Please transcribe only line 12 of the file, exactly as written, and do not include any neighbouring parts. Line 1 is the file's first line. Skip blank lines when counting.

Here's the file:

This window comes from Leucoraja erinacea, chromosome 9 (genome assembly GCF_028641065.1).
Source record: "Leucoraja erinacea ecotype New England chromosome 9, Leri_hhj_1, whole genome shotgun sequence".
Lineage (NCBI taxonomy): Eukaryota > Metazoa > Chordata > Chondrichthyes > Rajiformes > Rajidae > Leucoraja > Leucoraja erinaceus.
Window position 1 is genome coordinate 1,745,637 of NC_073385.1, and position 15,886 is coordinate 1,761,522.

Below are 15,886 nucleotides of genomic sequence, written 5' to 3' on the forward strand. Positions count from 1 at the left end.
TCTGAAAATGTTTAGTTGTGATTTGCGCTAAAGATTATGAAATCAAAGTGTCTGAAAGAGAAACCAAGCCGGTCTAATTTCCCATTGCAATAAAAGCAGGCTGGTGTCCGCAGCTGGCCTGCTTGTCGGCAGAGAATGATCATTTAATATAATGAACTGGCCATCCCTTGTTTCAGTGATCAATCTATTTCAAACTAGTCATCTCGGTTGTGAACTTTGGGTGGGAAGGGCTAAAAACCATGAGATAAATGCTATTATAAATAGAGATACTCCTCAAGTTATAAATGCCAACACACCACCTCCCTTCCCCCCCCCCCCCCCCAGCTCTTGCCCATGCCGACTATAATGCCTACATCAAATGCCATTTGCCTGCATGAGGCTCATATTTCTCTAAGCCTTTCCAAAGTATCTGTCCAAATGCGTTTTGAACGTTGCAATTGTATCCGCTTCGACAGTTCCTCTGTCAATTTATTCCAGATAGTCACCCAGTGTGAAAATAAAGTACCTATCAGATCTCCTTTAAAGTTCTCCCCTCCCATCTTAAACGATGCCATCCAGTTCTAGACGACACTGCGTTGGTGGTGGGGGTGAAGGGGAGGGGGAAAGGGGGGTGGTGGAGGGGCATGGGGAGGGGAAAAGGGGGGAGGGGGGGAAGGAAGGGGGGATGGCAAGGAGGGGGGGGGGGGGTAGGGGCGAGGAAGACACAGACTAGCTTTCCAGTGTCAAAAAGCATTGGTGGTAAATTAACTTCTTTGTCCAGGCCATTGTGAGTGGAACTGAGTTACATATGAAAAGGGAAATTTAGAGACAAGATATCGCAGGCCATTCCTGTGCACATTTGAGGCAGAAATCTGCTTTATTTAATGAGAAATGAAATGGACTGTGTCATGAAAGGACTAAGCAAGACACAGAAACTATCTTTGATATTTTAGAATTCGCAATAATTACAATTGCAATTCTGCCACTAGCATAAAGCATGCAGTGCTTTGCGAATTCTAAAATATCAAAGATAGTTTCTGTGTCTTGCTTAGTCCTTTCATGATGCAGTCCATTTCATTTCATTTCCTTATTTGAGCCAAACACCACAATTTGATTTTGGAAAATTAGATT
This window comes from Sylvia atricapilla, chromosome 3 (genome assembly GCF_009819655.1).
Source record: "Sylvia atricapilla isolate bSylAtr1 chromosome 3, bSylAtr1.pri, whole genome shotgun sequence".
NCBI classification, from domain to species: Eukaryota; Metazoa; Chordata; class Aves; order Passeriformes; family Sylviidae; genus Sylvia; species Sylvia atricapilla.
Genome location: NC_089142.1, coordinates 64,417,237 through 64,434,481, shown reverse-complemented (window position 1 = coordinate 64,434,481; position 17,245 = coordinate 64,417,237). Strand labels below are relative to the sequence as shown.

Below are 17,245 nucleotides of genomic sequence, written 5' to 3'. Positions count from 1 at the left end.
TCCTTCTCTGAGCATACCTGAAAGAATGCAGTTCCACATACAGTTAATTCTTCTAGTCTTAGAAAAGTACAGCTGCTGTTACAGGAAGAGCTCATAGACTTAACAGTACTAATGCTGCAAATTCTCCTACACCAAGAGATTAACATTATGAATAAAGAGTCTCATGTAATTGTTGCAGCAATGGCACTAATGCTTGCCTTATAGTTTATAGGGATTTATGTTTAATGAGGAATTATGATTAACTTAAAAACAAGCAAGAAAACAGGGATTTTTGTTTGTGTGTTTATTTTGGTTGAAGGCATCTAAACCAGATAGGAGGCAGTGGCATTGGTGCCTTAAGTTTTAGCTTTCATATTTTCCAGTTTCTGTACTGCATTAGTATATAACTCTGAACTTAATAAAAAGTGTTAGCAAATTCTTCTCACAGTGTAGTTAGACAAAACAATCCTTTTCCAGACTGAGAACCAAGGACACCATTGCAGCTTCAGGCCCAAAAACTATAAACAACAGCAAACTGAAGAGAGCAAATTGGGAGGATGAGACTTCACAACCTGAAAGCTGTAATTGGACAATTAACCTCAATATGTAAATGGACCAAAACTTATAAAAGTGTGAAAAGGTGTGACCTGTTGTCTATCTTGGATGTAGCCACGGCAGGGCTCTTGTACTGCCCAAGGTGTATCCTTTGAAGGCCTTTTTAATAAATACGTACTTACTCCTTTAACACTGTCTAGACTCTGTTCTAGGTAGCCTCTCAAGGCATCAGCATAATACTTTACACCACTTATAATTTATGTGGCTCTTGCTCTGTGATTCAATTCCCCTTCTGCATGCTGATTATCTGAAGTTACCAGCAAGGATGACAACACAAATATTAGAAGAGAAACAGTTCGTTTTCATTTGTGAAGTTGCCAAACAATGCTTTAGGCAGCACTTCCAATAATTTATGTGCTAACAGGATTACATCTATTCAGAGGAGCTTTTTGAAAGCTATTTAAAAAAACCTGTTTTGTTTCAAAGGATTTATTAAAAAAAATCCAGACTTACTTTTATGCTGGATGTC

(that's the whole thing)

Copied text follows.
TCCTTCTCTGAGCATACCTGAAAGAATGCAGTTCCACATACAGTTAATTCTTCTAGTCTTAGAAAAGTACAGCTGCTGTTACAGGAAGAGCTCATAGACTTAACAGTACTAATGCTGCAAATTCTCCTACACCAAGAGATTAACATTATGAATAAAGAGTCTCATGTAATTGTTGCAGCAATGGCACTAATGCTTGCCTTATAGTTTATAGGGATTTATGTTTAATGAGGAATTATGATTAACTTAAAAACAAGCAAGAAAACAGGGATTTTTGTTTGTGTGTTTATTTTGGTTGAAGGCATCTAAACCAGATAGGAGGCAGTGGCATTGGTGCCTTAAGTTTTAGCTTTCATATTTTCCAGTTTCTGTACTGCATTAGTATATAACTCTGAACTTAATAAAAAGTGTTAGCAAATTCTTCTCACAGTGTAGTTAGACAAAACAATCCTTTTCCAGACTGAGAACCAAGGACACCATTGCAGCTTCAGGCCCAAAAACTATAAACAACAGCAAACTGAAGAGAGCAAATTGGGAGGATGAGACTTCACAACCTGAAAGCTGTAATTGGACAATTAACCTCAATATGTAAATGGACCAAAACTTATAAAAGTGTGAAAAGGTGTGACCTGTTGTCTATCTTGGATGTAGCCACGGCAGGGCTCTTGTACTGCCCAAGGTGTATCCTTTGAAGGCCTTTTTAATAAATACGTACTTACTCCTTTAACACTGTCTAGACTCTGTTCTAGGTAGCCTCTCAAGGCATCAGCATAATACTTTACACCACTTATAATTTATGTGGCTCTTGCTCTGTGATTCAATTCCCCTTCTGCATGCTGATTATCTGAAGTTACCAGCAAGGATGACAACACAAATATTAGAAGAGAAACAGTTCGTTTTCATTTGTGAAGTTGCCAAACAATGCTTTAGGCAGCACTTCCAATAATTTATGTGCTAACAGGATTACATCTATTCAGAGGAGCTTTTTGAAAGCTATTTAAAAAAACCTGTTTTGTTTCAAAGGATTTATTAAAAAAAATCCAGACTTACTTTTATGCTGGATGTC